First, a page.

Five non-obvious Prince songs you should be streaming

The Purple One has returned to streaming services, and the world is a better place because of that. It has been nearly a year since his passing and much has been said of his brilliance, from his ability to play virtually any instrument, to hilarious things like not saying a single word to Sheena Easton while on a date. There’s no sense in wasting time saying more about why Prince matters and why he is awesome.

If you really need evidence of that, then look no further than the music. Prince’s songs are back on services like Amazon, Spotify and Napster (?!) after wallowing in an exclusivity deal for 18 months on Tidal (I have never met a person subscribed to Tidal). But if you’re going to listen to Prince, it is worth noting that he was more than just a greatest hits collection. Prince was the single weirdest, least accessible popular artist of all time. I love Purple Rain and tracks like “1999” or “Kiss,” but to fully capture the essence of Prince you can’t latch onto your standard Top 40 fare.

Through the very scientific method of sitting in front of my computer and thinking about what Prince songs I like, I’ve determined the five songs you would never think to listen to but should drop everything to play right now.

“Electric Chair,” Batman (1989) – Before I knew who Prince even was, I was already a fan thanks to Tim Burton’s first Batman flick. The second track on Prince’s criminally underrated soundtrack, “Electric Chair” features that glorious big ‘80s drum sound with Prince throwing down funky guitar and some epic layered leads, as well as a feisty solo. And of course he is singing about sex, as is the case with essentially every song he made ever. Basically, this is the exact type of song you’d expect in a Batman movie. Just a tasty, funky jam. Noteworthy Saturday Night Live performance, too.

“The Continental,” The Love Symbol Album (1992) – When Prince died, this was the first song I turned on. It sums him up so well. He was an unfathomably sexual little man and “The Continental” perfectly encapsulates that. And it sounds cool as shit. You have his distorted guitar cutting in like a buzzsaw, horns, his absurd falsetto, and even Carmen Electra doing a bit at the end. And the lyrics are the ultimate in Prince in 1992. “I be like, ‘Yeah, mang,’” is an actual line and his delivery makes me laugh every time. And don’t forget the classic, “I want to kiss you like you know you want to be kissed, all tongue, yeah, that’s right I want all your germs.” If somebody else wrote that you’d think they’re an asshole. Prince writes that and you laugh because it’s Prince being Prince.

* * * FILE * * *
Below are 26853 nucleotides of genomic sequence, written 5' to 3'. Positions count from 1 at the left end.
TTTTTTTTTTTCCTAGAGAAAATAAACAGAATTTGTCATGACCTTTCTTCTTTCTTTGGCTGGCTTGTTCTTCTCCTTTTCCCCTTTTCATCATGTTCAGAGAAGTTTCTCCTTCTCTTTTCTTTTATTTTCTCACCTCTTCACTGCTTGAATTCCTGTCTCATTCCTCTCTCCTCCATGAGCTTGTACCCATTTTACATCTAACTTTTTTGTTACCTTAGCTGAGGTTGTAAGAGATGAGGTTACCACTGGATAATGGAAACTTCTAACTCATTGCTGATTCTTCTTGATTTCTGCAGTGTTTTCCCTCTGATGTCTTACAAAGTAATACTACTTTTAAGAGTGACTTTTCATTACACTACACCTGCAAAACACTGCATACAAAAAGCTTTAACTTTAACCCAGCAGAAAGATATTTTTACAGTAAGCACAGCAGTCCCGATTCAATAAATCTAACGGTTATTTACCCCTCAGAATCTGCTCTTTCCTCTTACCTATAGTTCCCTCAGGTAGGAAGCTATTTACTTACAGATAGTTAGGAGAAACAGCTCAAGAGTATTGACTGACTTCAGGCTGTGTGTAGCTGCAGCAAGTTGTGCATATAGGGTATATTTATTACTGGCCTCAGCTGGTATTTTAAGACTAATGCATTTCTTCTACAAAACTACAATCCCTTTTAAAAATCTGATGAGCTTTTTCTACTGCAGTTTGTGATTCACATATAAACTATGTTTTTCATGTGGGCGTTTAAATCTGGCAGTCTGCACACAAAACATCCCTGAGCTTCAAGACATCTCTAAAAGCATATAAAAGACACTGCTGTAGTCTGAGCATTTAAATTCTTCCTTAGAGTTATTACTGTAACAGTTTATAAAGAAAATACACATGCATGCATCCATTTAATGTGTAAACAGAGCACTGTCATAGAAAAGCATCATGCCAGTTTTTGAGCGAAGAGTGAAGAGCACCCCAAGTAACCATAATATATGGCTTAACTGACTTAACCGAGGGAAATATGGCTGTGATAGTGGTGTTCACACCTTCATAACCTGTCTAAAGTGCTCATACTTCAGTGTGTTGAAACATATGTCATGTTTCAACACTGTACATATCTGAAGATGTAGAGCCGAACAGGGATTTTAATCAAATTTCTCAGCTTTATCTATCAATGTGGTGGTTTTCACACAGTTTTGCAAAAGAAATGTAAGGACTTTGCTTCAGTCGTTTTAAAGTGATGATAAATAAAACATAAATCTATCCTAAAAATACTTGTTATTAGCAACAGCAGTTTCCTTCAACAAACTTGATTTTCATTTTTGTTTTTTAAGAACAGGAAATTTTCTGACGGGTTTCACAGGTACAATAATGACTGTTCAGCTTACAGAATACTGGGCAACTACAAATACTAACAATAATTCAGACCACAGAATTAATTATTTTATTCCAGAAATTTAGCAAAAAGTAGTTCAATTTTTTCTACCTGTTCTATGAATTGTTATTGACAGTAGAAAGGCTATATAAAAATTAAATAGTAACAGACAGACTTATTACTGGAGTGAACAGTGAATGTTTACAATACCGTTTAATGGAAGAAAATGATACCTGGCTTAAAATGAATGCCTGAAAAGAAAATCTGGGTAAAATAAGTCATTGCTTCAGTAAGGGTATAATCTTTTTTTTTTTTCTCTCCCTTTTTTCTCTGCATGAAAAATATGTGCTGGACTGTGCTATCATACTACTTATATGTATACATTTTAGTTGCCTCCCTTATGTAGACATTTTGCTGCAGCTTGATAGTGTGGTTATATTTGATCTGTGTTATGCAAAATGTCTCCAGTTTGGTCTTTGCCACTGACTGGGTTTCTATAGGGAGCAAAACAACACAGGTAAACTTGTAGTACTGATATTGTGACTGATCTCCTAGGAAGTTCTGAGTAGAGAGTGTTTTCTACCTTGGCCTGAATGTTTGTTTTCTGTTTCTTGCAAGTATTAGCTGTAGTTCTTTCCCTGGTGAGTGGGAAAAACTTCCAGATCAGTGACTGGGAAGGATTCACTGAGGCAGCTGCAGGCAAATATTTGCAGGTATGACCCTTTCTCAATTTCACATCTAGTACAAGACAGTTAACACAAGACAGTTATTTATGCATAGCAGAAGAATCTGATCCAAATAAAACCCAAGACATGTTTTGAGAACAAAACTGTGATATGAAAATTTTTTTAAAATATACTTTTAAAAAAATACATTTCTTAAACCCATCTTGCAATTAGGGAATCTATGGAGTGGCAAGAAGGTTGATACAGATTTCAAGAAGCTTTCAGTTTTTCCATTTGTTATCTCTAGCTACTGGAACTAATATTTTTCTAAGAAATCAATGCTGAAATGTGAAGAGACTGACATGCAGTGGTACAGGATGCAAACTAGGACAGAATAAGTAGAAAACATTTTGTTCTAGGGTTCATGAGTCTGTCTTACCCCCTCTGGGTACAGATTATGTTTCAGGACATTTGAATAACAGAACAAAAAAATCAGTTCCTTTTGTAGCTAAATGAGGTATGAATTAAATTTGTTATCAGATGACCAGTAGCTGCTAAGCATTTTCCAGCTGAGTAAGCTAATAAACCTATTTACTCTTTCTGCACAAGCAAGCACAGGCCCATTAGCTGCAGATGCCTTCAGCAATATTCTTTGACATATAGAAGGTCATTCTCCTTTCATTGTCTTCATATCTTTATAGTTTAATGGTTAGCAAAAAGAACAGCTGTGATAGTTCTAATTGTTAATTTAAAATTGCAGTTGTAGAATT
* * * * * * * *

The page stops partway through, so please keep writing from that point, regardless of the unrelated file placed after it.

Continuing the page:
That gun microphone tho
That gun microphone tho

“Bambi,” Prince (1979) – This song is ridiculous and rocks “bigly” as they say. The Purple One cranks out a heavy guitar riff for the ages and screeches and squeals about how he wants to have sex with a lesbian. When you hear that description you may think, “Of course Prince has a song like that,” but even that doesn’t prepare you for it. This little dude rocks the fuck out here, culminating in one of the best guitar solos of his career. The entire outro is such a monster I can’t even listen to it while driving anymore because I foam out the mouth and lose consciousness. It rocks, it grooves, it makes you chuckle a little – what more do you need out of a song?

“D.M.S.R.,” 1999 (1982) – “All I wanna do is dance, play music, sex, romance, and try my best to never get bored.” Just like that Prince makes the definitive statement about his life. If you have eight minutes to spare, then you should take the time to listen to this funk masterpiece. The only other person on this track is Lisa Coleman, who would go on to be part of the Revolution. She is just there to sing some backups, the rest is Prince funkin’ around and singing about the four things that mattered most to him. In a video from the NAACP Image Awards many moons ago, you see young Senator Obama getting down to “D.M.S.R.” for a quick second. Good stuff.

“777-9311,” What Time Is It?, The Time (1982) – If you have another eight minutes, here you go. After picking all songs from successful albums, I had to think deep here. The Time’s albums never left streaming services, but the Time is the most successful and awesome of all the acts Prince created or helped, as evidenced by Jay’s rant and the inclusion of “Jungle Love” in Jay and Silent Bob Strike Back. Their first two studio albums consisted of Prince playing everything and Morris Day singing over Prince’s vocal demos, and they are fucking excellent. “777-9311” is the greatest Time song of all. Prince jams out on a funky bass line while Morris does his thing and finally calls out to “Terry” for a guitar solo. In reality it is Prince playing the solo, and his guitar does merciless, deadly things. My favorite of all his solos.

There you have it. If you’re hungry for more, watch the video for “U Got the Look” since that song jams hard and Prince is a ridiculous person to watch. Then pirate the out-of-print, mid-’90s epic The Gold Experience since it is secretly one of his best albums and the production is so crisp and beautiful. Don’t settle for 4Ever or some other compilation. There is a whole world of purple brilliance out there to discover.